Moderate Drinking May Cut Women's Odds for Rheumatoid Arthritis: Study
TUESDAY, July 10 -- Drinking more than three alcoholic beverages a week for at least 10 years may halve a woman's risk of developing rheumatoid arthritis, according to a large new study from Sweden.
The findings, which appear online July 10 in the journal BMJ, add to a growing body of evidence suggesting that moderate alcohol consumption may have health benefits.
Rheumatoid arthritis is an autoimmune disease that occurs when the body engages in friendly fire -- attacking its own joints and tissues. According to the Arthritis Foundation, about 1.3 million people in the United States have rheumatoid arthritis, which disproportionately strikes women. Family history is a risk factor for developing the condition. Other than quitting smoking, little is known about how to lower the risk of developing rheumatoid arthritis.
The new study included more than 34,000 Swedish women born between 1914 and 1948. Researchers gathered information about their alcohol consumption, diet, smoking history, physical activity and education in 1987 and 1997. Participants were then followed for seven years. During this time, nearly 200 women were diagnosed with rheumatoid arthritis.
Women who reported drinking more than three glasses of alcohol per week in both 1987 and 1997 were 52 percent less likely to develop rheumatoid arthritis than their teetotaling counterparts.
A difference in risk, although less marked, existed when light drinkers were included with nondrinkers. In that case, women who drank more than more four glasses of alcohol per week had a 37 percent lower risk for rheumatoid arthritis.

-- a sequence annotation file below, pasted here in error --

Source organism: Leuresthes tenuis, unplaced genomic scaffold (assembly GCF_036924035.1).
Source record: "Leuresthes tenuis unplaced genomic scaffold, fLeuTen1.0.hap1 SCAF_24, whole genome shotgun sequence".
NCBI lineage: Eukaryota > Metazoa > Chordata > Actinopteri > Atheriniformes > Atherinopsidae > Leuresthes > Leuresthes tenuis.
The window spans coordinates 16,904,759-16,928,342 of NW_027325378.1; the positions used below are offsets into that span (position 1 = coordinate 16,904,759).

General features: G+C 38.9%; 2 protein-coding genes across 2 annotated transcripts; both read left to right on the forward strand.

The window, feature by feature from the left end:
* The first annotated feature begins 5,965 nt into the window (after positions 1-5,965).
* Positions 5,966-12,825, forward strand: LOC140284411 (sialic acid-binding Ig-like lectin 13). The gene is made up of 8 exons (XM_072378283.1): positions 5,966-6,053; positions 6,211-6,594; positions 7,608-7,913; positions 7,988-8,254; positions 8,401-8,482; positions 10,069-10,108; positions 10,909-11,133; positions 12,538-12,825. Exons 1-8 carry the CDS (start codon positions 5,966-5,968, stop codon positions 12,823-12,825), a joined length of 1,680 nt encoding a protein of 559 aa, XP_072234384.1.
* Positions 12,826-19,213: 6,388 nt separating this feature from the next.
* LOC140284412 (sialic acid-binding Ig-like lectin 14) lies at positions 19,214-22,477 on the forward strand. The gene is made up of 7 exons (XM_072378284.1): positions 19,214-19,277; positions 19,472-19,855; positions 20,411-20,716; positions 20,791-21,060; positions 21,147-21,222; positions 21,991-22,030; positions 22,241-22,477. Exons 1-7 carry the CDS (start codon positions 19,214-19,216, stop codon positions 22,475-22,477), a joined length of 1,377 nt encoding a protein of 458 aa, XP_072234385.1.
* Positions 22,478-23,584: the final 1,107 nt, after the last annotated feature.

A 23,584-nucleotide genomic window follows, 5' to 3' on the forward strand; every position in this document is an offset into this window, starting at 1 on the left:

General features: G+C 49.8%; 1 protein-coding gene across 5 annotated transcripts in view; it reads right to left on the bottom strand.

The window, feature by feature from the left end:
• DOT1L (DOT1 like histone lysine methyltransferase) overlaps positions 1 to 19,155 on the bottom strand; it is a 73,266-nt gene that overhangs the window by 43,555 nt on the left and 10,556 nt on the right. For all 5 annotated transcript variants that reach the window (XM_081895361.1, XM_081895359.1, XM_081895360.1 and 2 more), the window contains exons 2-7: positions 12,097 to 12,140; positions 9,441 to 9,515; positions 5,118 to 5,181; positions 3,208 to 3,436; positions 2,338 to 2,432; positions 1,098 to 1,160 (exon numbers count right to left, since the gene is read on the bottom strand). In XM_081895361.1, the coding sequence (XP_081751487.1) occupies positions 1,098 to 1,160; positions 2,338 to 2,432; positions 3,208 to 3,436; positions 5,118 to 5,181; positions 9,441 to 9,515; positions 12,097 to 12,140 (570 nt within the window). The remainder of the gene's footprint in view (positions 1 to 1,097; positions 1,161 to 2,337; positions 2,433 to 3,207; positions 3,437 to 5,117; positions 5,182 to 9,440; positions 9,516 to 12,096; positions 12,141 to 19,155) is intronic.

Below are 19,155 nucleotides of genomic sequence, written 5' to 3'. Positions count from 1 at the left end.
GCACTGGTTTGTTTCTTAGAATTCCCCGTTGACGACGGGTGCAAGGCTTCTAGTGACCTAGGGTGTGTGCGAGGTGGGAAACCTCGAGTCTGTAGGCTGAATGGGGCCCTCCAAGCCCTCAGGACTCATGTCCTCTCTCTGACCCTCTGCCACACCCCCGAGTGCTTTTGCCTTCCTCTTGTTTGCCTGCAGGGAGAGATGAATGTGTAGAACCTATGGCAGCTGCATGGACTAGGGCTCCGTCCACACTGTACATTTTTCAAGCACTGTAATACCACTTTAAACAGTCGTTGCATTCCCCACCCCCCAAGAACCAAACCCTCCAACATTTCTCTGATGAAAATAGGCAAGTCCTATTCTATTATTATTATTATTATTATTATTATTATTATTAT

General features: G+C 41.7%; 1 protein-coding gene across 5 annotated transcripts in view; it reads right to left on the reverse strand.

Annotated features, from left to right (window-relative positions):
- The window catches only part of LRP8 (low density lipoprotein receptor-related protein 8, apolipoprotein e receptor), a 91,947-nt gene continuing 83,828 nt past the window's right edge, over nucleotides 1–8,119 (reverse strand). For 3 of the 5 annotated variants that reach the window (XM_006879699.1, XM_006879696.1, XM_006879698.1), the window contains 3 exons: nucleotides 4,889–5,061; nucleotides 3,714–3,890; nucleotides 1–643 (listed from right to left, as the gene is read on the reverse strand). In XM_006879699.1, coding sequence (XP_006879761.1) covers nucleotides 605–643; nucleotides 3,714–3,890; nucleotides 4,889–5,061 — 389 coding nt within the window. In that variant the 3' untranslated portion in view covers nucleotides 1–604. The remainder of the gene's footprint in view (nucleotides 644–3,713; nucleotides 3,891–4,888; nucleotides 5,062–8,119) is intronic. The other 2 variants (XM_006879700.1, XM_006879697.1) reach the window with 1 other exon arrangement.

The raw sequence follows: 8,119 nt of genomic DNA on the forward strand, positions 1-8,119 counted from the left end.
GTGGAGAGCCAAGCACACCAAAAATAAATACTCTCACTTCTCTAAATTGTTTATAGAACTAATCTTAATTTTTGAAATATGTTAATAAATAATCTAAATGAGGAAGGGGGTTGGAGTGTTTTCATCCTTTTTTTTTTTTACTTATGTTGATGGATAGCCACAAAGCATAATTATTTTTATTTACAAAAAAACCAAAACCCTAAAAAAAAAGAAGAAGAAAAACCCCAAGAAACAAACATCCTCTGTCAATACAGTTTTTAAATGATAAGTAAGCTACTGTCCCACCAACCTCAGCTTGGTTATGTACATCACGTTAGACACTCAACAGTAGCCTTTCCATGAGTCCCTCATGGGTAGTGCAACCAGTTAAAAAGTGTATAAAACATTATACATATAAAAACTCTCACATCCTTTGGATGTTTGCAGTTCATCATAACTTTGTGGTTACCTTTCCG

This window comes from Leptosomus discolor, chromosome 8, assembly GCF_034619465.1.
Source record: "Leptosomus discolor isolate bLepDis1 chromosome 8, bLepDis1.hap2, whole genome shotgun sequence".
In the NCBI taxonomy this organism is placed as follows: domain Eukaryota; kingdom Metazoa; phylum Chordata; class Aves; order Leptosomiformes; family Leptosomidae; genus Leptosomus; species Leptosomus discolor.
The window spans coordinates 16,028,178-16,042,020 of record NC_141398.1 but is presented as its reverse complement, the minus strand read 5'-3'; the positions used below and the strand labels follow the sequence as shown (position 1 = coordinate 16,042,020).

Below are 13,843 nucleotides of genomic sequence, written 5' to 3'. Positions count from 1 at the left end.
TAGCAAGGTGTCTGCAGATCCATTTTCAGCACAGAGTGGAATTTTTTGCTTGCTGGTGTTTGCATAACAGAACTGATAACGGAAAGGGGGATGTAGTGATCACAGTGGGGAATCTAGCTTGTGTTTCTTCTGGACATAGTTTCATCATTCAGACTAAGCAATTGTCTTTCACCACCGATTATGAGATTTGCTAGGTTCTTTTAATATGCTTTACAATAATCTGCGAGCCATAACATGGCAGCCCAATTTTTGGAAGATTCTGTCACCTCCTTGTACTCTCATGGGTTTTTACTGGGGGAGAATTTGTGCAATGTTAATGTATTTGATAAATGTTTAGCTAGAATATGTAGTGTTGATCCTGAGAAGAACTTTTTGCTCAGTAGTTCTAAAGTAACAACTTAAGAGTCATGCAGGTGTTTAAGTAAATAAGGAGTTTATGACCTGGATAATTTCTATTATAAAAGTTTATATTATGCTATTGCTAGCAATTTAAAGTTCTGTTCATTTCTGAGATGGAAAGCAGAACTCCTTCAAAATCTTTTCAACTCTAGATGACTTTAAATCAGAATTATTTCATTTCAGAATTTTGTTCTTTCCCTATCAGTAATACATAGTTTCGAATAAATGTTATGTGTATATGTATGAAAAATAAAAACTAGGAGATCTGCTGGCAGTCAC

These findings held regardless of whether women consumed wine, spirits or beer. In the study, a standard glass of alcohol was defined as approximately a pint of beer, 5 ounces of wine or 1.7 ounces of liquor.
Exactly how alcohol may lower arthritis risk is not fully understood. The researchers speculate that it may turn down the body's immune system and decrease the production of proteins involved in the inflammatory process. Inflammation is a hallmark of rheumatoid arthritis.
"This study adds more fuel to the fire regarding the beneficial effects of alcohol," said Dr. Martin Jan Bergman, a clinical associate professor of medicine at Drexel University College of Medicine in Philadelphia. "This is one of multiple studies that have shown that alcohol can have a beneficial effect on risk for [rheumatoid arthritis]."
But the key word is "moderate," he said.
Additionally, alcohol may do more harm than good for people who already have the condition. "A lot of [rheumatoid arthritis] medications are liver toxins and so is alcohol, so you have to weigh the risks and benefits if you are on any of these medications," he said.
Smoking and alcohol consumption often go hand-in-hand, said Dr. David Pisetsky, chief of rheumatology at Duke University Medical Center in Durham, N.C. "Stopping smoking or never starting is the best thing to do for your health if you are at risk for [rheumatoid arthritis]."
He added that "moderate alcohol [use] may also help lower this risk."
Although the study found an association between alcohol and rheumatoid arthritis risk, it did not prove a cause-and-effect relationship.
The U.S. Centers for Disease Control and Prevention has more about moderate alcohol consumption.
Posted: July 2012